Ice is a natural anaesthetic that helps reduce the pain when experiencing swollen breasts and nipples. The cold temperature slows down the pressure muscles and thus helps in reducing inflammation which causes the pain. A nursing mother experiencing breast pain may be suffering from either breast engorgement or mastitis. In this article, we will learn about these two different conditions and see how ice packs help in both scenarios.
What is breast engorgement, and how can I treat it?
Breast engorgement is the painful overfilling of the breasts that occur during breastfeeding. This usually occurs when a mother makes more milk than her baby uses. The breasts may become firm and swollen, which can make it hard for the baby to breastfeed. Breast engorgement also occurs when a mother is unable to breastfeed or pump, or when they stop breastfeeding.
If you are breastfeeding, the recovery period is within 12-24 hours, and the pain should disappear within a few days. If you are not breastfeeding, you will recover within one to five days, or when your body stops making breast milk.
Having a constant checkup is key in your treatment of breast engorgement and your safety. Make sure to have regular checkups, and call your doctor if you are experiencing problems. Make sure that you know your results if you underwent some tests and keep a list of the medicines you take.
Below are some tips that you can do at home when relieving breast engorgement:
- Take your medicines as prescribed. Do not hesitate to call your doctor if you think you are having a problem with your medicine. You may also take over-the-counter pain medicine, such as acetaminophen (Tylenol), ibuprofen (Advil or Motrin) or naproxen (Aleve). Make sure to read and follow all instructions on the label. Do not take two or more pain medicines at the same time unless the doctor told you so.
- If your baby is having a hard time latching on, let out a small amount of milk with your hands or a pump. This will help soften your nipple and make it easier for your baby to latch on.
- If your breasts are uncomfortably full, pump or express breast milk by hand just until they feel better. However, do not empty your breasts all the way, as releasing too much milk will cause your body to produce larger amounts of milk later on. This can make breast engorgement worse.
- Gently massage your breasts to help milk flow during breastfeeding or pumping.
- Apply a cool wet towel, frozen gel packs, ice packs or bags of frozen vegetables to your breasts for 15 minutes at a time every hour as needed. (Put a thin cloth between the ice pack and your skin.)
- Avoid tight bras that press on your breasts. A tight bra can cause blocked milk ducts.
To prevent breast engorgement:
- Put a warm, wet face cloth on your breasts before breastfeeding. This may help in “milk let-down”, the bodily process of increasing the flow of milk. You can also take a warm shower or use a heating pad set on low. (Never use a heating pad in bed, because you may fall asleep and burn yourself.)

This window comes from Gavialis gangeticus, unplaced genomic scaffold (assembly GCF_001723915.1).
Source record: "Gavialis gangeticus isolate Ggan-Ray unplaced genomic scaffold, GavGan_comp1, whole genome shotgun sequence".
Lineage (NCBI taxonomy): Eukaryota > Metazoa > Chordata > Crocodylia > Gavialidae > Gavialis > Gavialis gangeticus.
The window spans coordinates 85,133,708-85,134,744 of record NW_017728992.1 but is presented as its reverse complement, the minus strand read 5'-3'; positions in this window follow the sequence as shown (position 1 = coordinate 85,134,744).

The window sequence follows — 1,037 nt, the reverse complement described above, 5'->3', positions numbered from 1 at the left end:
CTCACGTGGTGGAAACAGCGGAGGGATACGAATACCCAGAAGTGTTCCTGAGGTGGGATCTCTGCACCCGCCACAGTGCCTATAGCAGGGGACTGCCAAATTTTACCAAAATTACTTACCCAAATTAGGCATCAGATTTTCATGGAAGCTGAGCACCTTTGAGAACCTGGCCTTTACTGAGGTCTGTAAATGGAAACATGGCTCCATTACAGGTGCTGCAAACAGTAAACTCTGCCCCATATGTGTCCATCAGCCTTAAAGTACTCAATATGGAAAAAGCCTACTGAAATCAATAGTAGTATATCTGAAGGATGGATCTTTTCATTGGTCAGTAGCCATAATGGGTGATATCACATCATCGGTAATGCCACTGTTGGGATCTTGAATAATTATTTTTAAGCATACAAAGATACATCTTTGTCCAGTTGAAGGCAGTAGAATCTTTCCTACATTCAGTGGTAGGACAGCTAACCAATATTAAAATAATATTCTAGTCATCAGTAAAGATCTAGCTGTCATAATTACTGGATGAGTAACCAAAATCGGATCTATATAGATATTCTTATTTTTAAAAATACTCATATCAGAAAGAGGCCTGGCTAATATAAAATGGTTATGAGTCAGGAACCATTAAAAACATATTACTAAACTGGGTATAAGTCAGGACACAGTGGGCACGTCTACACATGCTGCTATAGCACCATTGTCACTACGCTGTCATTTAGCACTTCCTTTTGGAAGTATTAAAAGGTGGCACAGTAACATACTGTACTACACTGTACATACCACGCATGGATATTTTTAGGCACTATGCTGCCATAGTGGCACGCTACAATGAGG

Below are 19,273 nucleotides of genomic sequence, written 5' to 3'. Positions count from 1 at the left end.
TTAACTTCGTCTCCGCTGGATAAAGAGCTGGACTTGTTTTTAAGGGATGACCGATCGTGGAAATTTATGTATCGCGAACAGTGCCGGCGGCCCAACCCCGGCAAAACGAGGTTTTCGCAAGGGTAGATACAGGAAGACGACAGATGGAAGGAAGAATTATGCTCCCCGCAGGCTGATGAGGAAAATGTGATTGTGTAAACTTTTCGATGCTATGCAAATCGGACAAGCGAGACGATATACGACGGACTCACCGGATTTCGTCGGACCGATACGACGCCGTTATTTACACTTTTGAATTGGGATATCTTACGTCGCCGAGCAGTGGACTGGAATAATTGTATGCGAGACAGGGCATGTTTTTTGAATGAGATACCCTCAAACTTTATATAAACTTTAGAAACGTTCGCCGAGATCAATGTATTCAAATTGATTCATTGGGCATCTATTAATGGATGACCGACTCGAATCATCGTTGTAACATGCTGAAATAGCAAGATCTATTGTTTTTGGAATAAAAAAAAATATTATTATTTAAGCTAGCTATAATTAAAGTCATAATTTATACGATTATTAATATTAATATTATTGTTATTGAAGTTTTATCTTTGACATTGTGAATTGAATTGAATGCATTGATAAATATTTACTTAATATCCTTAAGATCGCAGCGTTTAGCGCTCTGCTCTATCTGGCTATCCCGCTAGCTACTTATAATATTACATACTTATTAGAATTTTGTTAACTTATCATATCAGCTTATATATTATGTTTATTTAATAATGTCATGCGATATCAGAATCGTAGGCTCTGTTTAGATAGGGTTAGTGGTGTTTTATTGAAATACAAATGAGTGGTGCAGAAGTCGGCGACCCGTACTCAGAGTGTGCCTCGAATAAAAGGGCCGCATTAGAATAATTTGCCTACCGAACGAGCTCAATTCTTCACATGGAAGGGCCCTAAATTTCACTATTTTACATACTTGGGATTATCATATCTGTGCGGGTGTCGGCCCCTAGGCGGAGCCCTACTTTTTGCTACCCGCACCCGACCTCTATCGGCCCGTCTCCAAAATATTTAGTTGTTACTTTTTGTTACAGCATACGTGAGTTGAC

- Change your baby’s position occasionally to make sure that all parts of your breasts are emptied.
- Make sure your baby is latched on properly.
- Talk to your doctor, midwife, or a lactation consultant about any problems you have with breastfeeding.
What, then, is mastitis and how can I treat it?
Mastitis is the inflammation of breast tissue that can sometimes lead to an infection. Mastitis is usually the result of a blocked milk duct that hasn’t cleared. Some of the milk banked up behind the blocked duct can be forced into nearby breast tissue, causing the tissue to become inflamed. The inflammation is called mastitis; infection may or may not be present when one is suffering from mastitis.
The inflammation results in breast pain, swelling, warmth and redness. You might also experience flu-like symptoms, such as the chills, fatigue and fever. You can continue breastfeeding your baby if you have mastitis. However, it may be more difficult due to the mentioned symptoms. An antibiotic will most likely cure mastitis, since it is a bacterial infection. At the same time, a reusable hot and cold pack can help relieve the symptoms.
Here are ways to treat and prevent mastitis:
- A warm pack can help soothe sore breasts while they are healing. You should apply a warm pack to the affected areas four times a day for 20 minutes at a time. Use warmth sparingly and just before breastfeeding (for up to a few minutes). Warmth can help trigger your let-down to help clear the blockage, which then relieves pain.
- An ice pack can reduce the swelling and pain in your breasts. If you notice swelling, you should apply an ice pack within 24 hours, and leave it on for 20 minutes at a time.
- Another tip to treat mastitis is to breastfeed more often than usual. Start each feeding on the sore breast. Let your baby suck long enough on this side to make sure that it is being drained well. However, take care not to let the other breast become too full, as it may cause a similar problem in that breast.
- Check that your baby is getting the milk — that is, the let-down reflex is working soon after your baby begins to suck. When your let-down happens, you may notice tingling feelings in your breasts, a sudden feeling of fullness or milk leaking from your other breast.
- If you are still experiencing symptoms, seek help from your doctor. They may prescribe you with antibiotics. If mastitis is not treated promptly, breast abscess may form.
Got a question, or anything I can help with? My name is Steve Stretton, and I’m the owner and manager at Gelpacks.com. You can drop me a line here. Good luck!